Suddenly, it seemed like we might forge some connections in this new village, that we might feel less alone and adrift, that we might discover meaning through people this year.
And then the headscarves came out.
Beckoning me to her and holding up a scarf edged in beaded lace, Jan-da-reh lassoed my skull with a deft touch, wrapping the ends around my neck. She stepped back, regarded me, and clapped her hands with delight.
Feeling mature enough not to mind being her plaything, I smiled and acted Natalie Wood in West Side Story. Turning to my husband, Jan-da-reh asked him if he didn’t think I was a regular “Fatima.”
Feeling mature enough to play along with my attempt at feeling pretty, Groom nodded and smiled appreciatively at the make-over she’d wrought on his harlot infidel of a wife. Why, with me all scarved up like that, he could see the benefits of having a modest woman at his side. One so modest would bring acclaim to his name, raise up some hearty children, and fry up some fierce egg bread!
Mostly, I rued the fact that I couldn’t point out how jarring it is to drape an aging bookworm in a tablecloth. I also rued the fact that Jan-da-reh called out the universal word of “photo” and tossed Girl back out into the street to retrieve our camera from the house.
You know what’s more jarring than a bespectacled English major capped by grubby linen? When that same Hamlet reader is told that the head scarf ONLY costs 20 lira, payable upon exit through the gate.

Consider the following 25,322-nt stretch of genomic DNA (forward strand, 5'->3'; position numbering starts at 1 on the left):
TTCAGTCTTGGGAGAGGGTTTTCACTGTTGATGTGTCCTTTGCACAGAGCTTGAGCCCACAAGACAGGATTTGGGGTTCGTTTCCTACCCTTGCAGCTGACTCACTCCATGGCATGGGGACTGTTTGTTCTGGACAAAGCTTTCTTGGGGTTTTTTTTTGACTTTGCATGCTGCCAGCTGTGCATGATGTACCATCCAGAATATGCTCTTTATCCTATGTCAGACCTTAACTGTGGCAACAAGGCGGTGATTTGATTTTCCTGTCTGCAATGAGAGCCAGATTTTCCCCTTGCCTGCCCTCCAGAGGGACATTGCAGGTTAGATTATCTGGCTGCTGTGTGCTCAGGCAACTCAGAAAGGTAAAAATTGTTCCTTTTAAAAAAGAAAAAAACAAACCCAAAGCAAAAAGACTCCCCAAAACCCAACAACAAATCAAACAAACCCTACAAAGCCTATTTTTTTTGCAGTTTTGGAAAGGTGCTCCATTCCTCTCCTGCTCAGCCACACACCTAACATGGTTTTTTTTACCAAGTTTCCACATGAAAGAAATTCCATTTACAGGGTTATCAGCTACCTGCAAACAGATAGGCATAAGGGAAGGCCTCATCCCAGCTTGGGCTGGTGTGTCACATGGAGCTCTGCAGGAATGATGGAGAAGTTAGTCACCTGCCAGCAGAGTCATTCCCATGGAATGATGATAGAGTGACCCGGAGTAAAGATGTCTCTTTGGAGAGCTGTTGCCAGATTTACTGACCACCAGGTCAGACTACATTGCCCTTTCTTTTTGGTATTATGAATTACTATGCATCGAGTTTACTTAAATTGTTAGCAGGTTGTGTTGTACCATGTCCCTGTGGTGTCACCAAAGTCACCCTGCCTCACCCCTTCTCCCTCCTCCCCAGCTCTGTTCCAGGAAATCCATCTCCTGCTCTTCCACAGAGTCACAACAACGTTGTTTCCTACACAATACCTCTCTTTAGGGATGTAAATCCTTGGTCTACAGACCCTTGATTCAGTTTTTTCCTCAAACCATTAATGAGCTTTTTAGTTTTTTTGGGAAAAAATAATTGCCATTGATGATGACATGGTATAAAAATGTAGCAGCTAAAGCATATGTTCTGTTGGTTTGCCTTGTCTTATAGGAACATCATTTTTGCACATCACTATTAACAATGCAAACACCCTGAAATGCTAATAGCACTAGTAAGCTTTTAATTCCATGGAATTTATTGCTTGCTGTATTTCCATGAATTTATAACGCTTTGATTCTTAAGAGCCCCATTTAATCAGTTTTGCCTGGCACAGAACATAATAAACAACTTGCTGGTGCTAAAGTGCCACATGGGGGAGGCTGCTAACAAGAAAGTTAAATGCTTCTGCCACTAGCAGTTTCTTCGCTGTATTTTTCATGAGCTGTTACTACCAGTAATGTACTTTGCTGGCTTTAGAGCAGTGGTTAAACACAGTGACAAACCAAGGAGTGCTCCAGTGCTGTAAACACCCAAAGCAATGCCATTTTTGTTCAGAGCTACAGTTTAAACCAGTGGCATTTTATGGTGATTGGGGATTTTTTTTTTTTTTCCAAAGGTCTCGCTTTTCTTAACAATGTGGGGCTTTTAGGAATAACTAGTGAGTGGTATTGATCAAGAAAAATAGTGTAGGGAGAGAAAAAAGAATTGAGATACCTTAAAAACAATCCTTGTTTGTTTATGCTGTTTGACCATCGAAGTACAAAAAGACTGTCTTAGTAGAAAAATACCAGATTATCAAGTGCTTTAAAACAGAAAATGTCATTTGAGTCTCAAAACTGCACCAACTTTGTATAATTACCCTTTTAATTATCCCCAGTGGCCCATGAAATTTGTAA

Unsure of the proper cultural response to this unforeseen business proposal, Groom and I launched into the couplesspeak made up of frantic eye-catching and hissed whisperings of, “Do we have to buy it? If we don’t, do we get stoned?” At one point, I decided we had to make the purchase in order to assure good neighborly relations, and so I murmured to Groom, “My mom could wear this over her shoulders to the country club or something. I’ll just give it to her as a present.” Groom still wasn’t certain, looking properly discomfited.
And then the beaded necklaces came out.
Quickly snapped around each child’s neck, the necklaces were much praised by all, many thanks were uttered…and then the price of five lira each came out.
Somehow, at the same time, Jan-da-reh also threw some of the Turkish mainstay called “pekmez” (basically, a molasses made out of grapes…terrific stirred into yogurt or put on bread) into a jar and ladled three teaspoonsful into my husband’s mouth.
Oh, yea, and by the way? Five lira.
Fortunately, Our Delightful Neighbor’s pushiness hit a critical mass with me, one that allowed me to overcome the blight known as Minnesota Nice. We stood up to leave, offering up many thanks for the food and tea, at which point we declined any and all opportunities to support her donkey’s need for feed.